Ladies & gentlemen, I give you the new Explone video for “Trap Door.” This was Scott’s sophomore turn as a video director, and he assures us it will be his final one as well. To paraphrase Mr. Andrew: “this shit is just a LOT of work.” Well, yes it is--particularly when you once again film the entire thing on an iPhone 4S. (That’s not a plug or a product placement, it’s just a statement of fact.)
“Trap Door” is one of my favorite songs from our last EP Telescope & Satellite. I had the music kicking around for a while, but it took a long time to finish. The song is pretty dark and moody, and I kept waiting for it to tell me what it was supposed to be about. Something was tugging me, but it took awhile for it to come into focus. When it finally did, I finished the lyrics and arrangement in about fifteen minutes. The trigger, unfortunately, was a reminder that for all of us, time is short.
Losing people is a bitch. And fear of loss is something that keeps us all awake sometimes, one way or another. Technology, in my estimation, makes this both easier and harder. The ease with which we stay hyper-connected in virtual terms occasionally puts into stark relief how disconnected we are in real terms. This is true when pondering the least significant milestones in anyone’s life, but it surely impresses upon us when someone passes away. “Trap Door” is about losing someone, and more so about realizing the ways in which the losing happened before it happened.
A long time ago, when I was taking my first fledgling steps into the Seattle music scene, there was a small network of bands who I admired, shared shows with, hung around, and generally felt like I fit into some kind of “scene” with. This wasn’t a calculated thing; these were just the people I gravitated to in the early 1990’s, as Seattle was reeling with post-grunge euphoria and everyone from everywhere was moving to our town to start or join a band. Some of the people in this scene were my close friends, and others were merely casual friends or acquaintances, people who I thought of fondly and admired in some way, even if we weren’t that close. Music is a pretty intimate thing to share, and it tends to give the impression that you know someone better than you probably do once you’ve given or received that form of expression. I know I’ve felt like I know someone better after watching one 45-minute set of loud rock music than I probably would have after working at a job together for weeks or months. It’s just a barrier-breaking emotional exchange.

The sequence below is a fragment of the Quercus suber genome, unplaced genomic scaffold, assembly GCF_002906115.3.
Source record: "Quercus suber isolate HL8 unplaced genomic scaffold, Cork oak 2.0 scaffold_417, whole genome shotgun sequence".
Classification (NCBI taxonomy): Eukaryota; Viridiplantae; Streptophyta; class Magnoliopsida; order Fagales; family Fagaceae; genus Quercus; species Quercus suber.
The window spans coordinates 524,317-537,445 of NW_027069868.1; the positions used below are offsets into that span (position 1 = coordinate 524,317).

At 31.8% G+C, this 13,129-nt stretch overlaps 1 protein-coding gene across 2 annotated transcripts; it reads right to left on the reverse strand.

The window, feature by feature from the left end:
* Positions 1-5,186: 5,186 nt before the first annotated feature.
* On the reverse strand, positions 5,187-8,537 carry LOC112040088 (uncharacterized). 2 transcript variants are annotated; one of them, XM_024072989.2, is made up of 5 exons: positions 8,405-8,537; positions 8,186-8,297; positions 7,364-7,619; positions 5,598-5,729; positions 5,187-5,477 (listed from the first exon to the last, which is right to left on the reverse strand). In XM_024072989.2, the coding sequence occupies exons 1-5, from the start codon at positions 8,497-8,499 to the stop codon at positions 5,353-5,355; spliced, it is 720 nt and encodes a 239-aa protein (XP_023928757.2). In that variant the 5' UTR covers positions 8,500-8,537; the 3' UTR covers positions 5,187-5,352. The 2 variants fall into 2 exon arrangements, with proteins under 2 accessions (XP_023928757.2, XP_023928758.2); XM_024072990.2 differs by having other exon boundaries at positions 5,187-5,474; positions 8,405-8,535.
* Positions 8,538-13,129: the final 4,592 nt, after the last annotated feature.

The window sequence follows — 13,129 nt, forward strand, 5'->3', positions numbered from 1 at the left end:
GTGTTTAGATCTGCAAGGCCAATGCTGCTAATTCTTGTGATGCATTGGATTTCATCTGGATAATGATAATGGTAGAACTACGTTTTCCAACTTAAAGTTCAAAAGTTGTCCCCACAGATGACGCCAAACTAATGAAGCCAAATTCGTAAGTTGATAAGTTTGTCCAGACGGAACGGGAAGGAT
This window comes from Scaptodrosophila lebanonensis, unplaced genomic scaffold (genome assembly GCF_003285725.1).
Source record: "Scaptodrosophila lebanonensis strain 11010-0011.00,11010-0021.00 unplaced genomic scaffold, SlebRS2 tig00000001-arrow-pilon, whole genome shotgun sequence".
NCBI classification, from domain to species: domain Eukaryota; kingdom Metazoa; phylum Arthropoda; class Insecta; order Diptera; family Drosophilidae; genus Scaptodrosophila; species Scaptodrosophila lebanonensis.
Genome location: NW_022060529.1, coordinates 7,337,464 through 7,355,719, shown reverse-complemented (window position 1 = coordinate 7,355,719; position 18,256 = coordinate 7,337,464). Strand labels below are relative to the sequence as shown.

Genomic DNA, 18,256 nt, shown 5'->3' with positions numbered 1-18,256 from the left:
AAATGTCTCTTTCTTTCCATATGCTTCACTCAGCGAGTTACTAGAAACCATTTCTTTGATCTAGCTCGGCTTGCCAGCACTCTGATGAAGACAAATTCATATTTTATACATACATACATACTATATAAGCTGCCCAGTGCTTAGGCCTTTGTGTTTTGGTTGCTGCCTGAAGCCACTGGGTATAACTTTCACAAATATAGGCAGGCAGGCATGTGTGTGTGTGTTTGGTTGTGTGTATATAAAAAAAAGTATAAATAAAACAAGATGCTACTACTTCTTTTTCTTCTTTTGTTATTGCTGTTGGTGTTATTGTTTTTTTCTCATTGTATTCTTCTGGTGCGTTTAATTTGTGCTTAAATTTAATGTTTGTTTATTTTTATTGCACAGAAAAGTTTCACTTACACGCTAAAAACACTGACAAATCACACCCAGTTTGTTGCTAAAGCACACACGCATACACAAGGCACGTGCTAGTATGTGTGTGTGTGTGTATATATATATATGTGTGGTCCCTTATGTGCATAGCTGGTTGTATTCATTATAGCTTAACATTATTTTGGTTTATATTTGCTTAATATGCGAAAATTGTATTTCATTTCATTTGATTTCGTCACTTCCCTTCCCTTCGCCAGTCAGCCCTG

A few years ago, one of the people from this scene passed away unexpectedly. I was friends with this person, but we had not been in touch in some time. Still, the news of their passing took me by surprise and reminded me not just of my own mortality, but also of how many missed opportunities I’d had to make a connection with them recently. Thanks to the extremely connected virtual pond we all swim in, within a day or two I knew the whole story of their untimely death, and I anonymously shared an outpouring of shock and sadness from many other old friends and acquaintances, without ever really talking to anyone. The whole thing left me with a strange, voyeuristic feeling. I wanted to go to a bar and see everyone there, but it wasn’t happening.
“Trap Door” wasn’t written specifically about any one person, but the sense of loss without closure I felt that summer came back to me while I was finishing it. It’s hard to reconcile that stuff, especially if the person lost went unexpectedly, or (worse yet) took themselves out of the equation. You really don’t know how much time you have. This isn’t a reason to go around clinging to things, any more than it justifies hedonistically living only for the present moment. It’s just a reminder of the fact that, sooner or later or somewhere in between, we’ll all be gone. Maybe somewhere else, maybe not. But not here, with each other. Not even with ourselves.
This past week I received word of the loss of another friend from that same time in my life. In this case it was a guitarist who I had always admired and whose playing had inspired me on many occasions. It might feel different if we had stayed in touch, but now the best memories I have of him are from when we were both in our 20’s, feeling young and ambitious and very immortal. We saw each other a few times over the years, but not enough to overwrite the image in my mind of that earlier time. And now he’s gone.
It’s a fucking trap door, life. Under your feet.
‘til next time,